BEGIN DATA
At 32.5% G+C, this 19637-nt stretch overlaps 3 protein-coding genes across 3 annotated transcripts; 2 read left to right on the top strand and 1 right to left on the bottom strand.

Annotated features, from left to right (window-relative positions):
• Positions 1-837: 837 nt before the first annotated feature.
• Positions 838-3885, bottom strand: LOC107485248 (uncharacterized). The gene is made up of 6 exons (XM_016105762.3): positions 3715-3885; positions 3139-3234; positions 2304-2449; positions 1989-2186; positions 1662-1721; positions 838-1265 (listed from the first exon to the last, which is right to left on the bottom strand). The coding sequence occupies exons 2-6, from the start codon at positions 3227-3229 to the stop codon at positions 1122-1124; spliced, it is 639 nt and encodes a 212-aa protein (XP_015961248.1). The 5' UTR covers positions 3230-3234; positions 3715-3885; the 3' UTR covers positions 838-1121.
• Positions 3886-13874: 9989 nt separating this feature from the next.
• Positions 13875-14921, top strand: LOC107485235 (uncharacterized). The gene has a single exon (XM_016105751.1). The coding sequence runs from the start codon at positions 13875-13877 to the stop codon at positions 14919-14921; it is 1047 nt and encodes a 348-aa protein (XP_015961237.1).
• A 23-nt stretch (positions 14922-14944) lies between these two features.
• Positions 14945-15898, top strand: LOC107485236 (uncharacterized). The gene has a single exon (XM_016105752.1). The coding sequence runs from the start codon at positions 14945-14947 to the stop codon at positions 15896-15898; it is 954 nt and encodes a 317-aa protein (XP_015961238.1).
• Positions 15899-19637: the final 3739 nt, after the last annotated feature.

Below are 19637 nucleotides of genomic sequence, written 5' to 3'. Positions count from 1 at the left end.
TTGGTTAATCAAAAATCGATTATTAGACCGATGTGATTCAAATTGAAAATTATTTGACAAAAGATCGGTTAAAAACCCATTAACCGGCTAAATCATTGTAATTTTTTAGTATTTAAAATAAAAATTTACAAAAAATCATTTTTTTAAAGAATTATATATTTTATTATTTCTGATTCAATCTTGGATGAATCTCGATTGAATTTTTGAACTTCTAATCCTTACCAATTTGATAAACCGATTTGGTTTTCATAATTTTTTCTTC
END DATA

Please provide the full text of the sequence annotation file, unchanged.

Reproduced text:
At 32.5% G+C, this 19637-nt stretch overlaps 3 protein-coding genes across 3 annotated transcripts; 2 read left to right on the top strand and 1 right to left on the bottom strand.

Annotated features, from left to right (window-relative positions):
• Positions 1-837: 837 nt before the first annotated feature.
• Positions 838-3885, bottom strand: LOC107485248 (uncharacterized). The gene is made up of 6 exons (XM_016105762.3): positions 3715-3885; positions 3139-3234; positions 2304-2449; positions 1989-2186; positions 1662-1721; positions 838-1265 (listed from the first exon to the last, which is right to left on the bottom strand). The coding sequence occupies exons 2-6, from the start codon at positions 3227-3229 to the stop codon at positions 1122-1124; spliced, it is 639 nt and encodes a 212-aa protein (XP_015961248.1). The 5' UTR covers positions 3230-3234; positions 3715-3885; the 3' UTR covers positions 838-1121.
• Positions 3886-13874: 9989 nt separating this feature from the next.
• Positions 13875-14921, top strand: LOC107485235 (uncharacterized). The gene has a single exon (XM_016105751.1). The coding sequence runs from the start codon at positions 13875-13877 to the stop codon at positions 14919-14921; it is 1047 nt and encodes a 348-aa protein (XP_015961237.1).
• A 23-nt stretch (positions 14922-14944) lies between these two features.
• Positions 14945-15898, top strand: LOC107485236 (uncharacterized). The gene has a single exon (XM_016105752.1). The coding sequence runs from the start codon at positions 14945-14947 to the stop codon at positions 15896-15898; it is 954 nt and encodes a 317-aa protein (XP_015961238.1).
• Positions 15899-19637: the final 3739 nt, after the last annotated feature.

Below are 19637 nucleotides of genomic sequence, written 5' to 3'. Positions count from 1 at the left end.
TTGGTTAATCAAAAATCGATTATTAGACCGATGTGATTCAAATTGAAAATTATTTGACAAAAGATCGGTTAAAAACCCATTAACCGGCTAAATCATTGTAATTTTTTAGTATTTAAAATAAAAATTTACAAAAAATCATTTTTTTAAAGAATTATATATTTTATTATTTCTGATTCAATCTTGGATGAATCTCGATTGAATTTTTGAACTTCTAATCCTTACCAATTTGATAAACCGATTTGGTTTTCATAATTTTTTCTTC